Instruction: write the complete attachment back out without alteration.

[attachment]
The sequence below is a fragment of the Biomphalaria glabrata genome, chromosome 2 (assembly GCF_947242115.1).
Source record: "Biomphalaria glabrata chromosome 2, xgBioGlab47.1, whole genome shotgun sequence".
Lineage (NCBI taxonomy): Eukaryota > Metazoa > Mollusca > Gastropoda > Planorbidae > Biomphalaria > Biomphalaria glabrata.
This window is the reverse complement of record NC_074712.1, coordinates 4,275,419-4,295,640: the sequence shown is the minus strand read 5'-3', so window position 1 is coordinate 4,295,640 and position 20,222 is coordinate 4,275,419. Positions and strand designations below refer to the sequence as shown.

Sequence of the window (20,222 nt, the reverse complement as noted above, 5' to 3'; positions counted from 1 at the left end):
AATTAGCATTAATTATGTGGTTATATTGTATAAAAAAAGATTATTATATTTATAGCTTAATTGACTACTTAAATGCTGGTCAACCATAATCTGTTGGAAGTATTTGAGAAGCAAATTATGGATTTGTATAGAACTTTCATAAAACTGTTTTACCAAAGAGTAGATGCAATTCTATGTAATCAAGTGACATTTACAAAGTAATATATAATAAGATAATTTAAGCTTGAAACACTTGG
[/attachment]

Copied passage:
The sequence below is a fragment of the Biomphalaria glabrata genome, chromosome 2 (assembly GCF_947242115.1).
Source record: "Biomphalaria glabrata chromosome 2, xgBioGlab47.1, whole genome shotgun sequence".
Lineage (NCBI taxonomy): Eukaryota > Metazoa > Mollusca > Gastropoda > Planorbidae > Biomphalaria > Biomphalaria glabrata.
This window is the reverse complement of record NC_074712.1, coordinates 4,275,419-4,295,640: the sequence shown is the minus strand read 5'-3', so window position 1 is coordinate 4,295,640 and position 20,222 is coordinate 4,275,419. Positions and strand designations below refer to the sequence as shown.

Sequence of the window (20,222 nt, the reverse complement as noted above, 5' to 3'; positions counted from 1 at the left end):
AATTAGCATTAATTATGTGGTTATATTGTATAAAAAAAGATTATTATATTTATAGCTTAATTGACTACTTAAATGCTGGTCAACCATAATCTGTTGGAAGTATTTGAGAAGCAAATTATGGATTTGTATAGAACTTTCATAAAACTGTTTTACCAAAGAGTAGATGCAATTCTATGTAATCAAGTGACATTTACAAAGTAATATATAATAAGATAATTTAAGCTTGAAACACTTGG